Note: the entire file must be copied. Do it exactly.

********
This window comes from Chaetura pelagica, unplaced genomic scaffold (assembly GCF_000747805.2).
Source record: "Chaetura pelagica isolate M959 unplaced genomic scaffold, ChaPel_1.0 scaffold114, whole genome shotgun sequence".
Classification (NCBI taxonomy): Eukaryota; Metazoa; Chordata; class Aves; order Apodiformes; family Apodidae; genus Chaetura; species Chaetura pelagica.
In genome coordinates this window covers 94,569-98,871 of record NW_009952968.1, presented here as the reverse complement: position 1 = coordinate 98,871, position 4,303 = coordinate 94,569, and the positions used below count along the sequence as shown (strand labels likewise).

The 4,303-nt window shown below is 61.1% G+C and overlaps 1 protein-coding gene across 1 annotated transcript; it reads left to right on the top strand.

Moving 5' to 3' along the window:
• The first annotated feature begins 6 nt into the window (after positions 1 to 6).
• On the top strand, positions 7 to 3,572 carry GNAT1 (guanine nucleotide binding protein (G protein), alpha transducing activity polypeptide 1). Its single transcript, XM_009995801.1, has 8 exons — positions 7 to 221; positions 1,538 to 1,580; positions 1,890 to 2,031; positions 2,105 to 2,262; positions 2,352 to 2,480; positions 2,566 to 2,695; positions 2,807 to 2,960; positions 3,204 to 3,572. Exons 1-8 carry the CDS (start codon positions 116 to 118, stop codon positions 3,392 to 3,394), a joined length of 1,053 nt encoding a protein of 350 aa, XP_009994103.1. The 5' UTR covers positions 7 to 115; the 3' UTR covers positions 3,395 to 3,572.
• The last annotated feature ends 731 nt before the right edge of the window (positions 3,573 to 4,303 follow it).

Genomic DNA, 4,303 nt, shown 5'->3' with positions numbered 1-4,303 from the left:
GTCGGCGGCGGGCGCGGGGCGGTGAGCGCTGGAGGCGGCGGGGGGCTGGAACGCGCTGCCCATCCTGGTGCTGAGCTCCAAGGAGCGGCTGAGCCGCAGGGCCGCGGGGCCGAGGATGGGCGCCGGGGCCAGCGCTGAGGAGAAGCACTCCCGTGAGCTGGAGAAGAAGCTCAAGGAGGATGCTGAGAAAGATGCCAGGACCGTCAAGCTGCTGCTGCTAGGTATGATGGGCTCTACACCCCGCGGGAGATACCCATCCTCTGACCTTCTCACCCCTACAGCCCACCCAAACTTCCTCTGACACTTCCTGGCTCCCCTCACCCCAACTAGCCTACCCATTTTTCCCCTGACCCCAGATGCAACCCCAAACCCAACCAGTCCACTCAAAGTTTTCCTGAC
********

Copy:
This window comes from Chaetura pelagica, unplaced genomic scaffold (assembly GCF_000747805.2).
Source record: "Chaetura pelagica isolate M959 unplaced genomic scaffold, ChaPel_1.0 scaffold114, whole genome shotgun sequence".
Classification (NCBI taxonomy): Eukaryota; Metazoa; Chordata; class Aves; order Apodiformes; family Apodidae; genus Chaetura; species Chaetura pelagica.
In genome coordinates this window covers 94,569-98,871 of record NW_009952968.1, presented here as the reverse complement: position 1 = coordinate 98,871, position 4,303 = coordinate 94,569, and the positions used below count along the sequence as shown (strand labels likewise).

The 4,303-nt window shown below is 61.1% G+C and overlaps 1 protein-coding gene across 1 annotated transcript; it reads left to right on the top strand.

Moving 5' to 3' along the window:
• The first annotated feature begins 6 nt into the window (after positions 1 to 6).
• On the top strand, positions 7 to 3,572 carry GNAT1 (guanine nucleotide binding protein (G protein), alpha transducing activity polypeptide 1). Its single transcript, XM_009995801.1, has 8 exons — positions 7 to 221; positions 1,538 to 1,580; positions 1,890 to 2,031; positions 2,105 to 2,262; positions 2,352 to 2,480; positions 2,566 to 2,695; positions 2,807 to 2,960; positions 3,204 to 3,572. Exons 1-8 carry the CDS (start codon positions 116 to 118, stop codon positions 3,392 to 3,394), a joined length of 1,053 nt encoding a protein of 350 aa, XP_009994103.1. The 5' UTR covers positions 7 to 115; the 3' UTR covers positions 3,395 to 3,572.
• The last annotated feature ends 731 nt before the right edge of the window (positions 3,573 to 4,303 follow it).

Genomic DNA, 4,303 nt, shown 5'->3' with positions numbered 1-4,303 from the left:
GTCGGCGGCGGGCGCGGGGCGGTGAGCGCTGGAGGCGGCGGGGGGCTGGAACGCGCTGCCCATCCTGGTGCTGAGCTCCAAGGAGCGGCTGAGCCGCAGGGCCGCGGGGCCGAGGATGGGCGCCGGGGCCAGCGCTGAGGAGAAGCACTCCCGTGAGCTGGAGAAGAAGCTCAAGGAGGATGCTGAGAAAGATGCCAGGACCGTCAAGCTGCTGCTGCTAGGTATGATGGGCTCTACACCCCGCGGGAGATACCCATCCTCTGACCTTCTCACCCCTACAGCCCACCCAAACTTCCTCTGACACTTCCTGGCTCCCCTCACCCCAACTAGCCTACCCATTTTTCCCCTGACCCCAGATGCAACCCCAAACCCAACCAGTCCACTCAAAGTTTTCCTGAC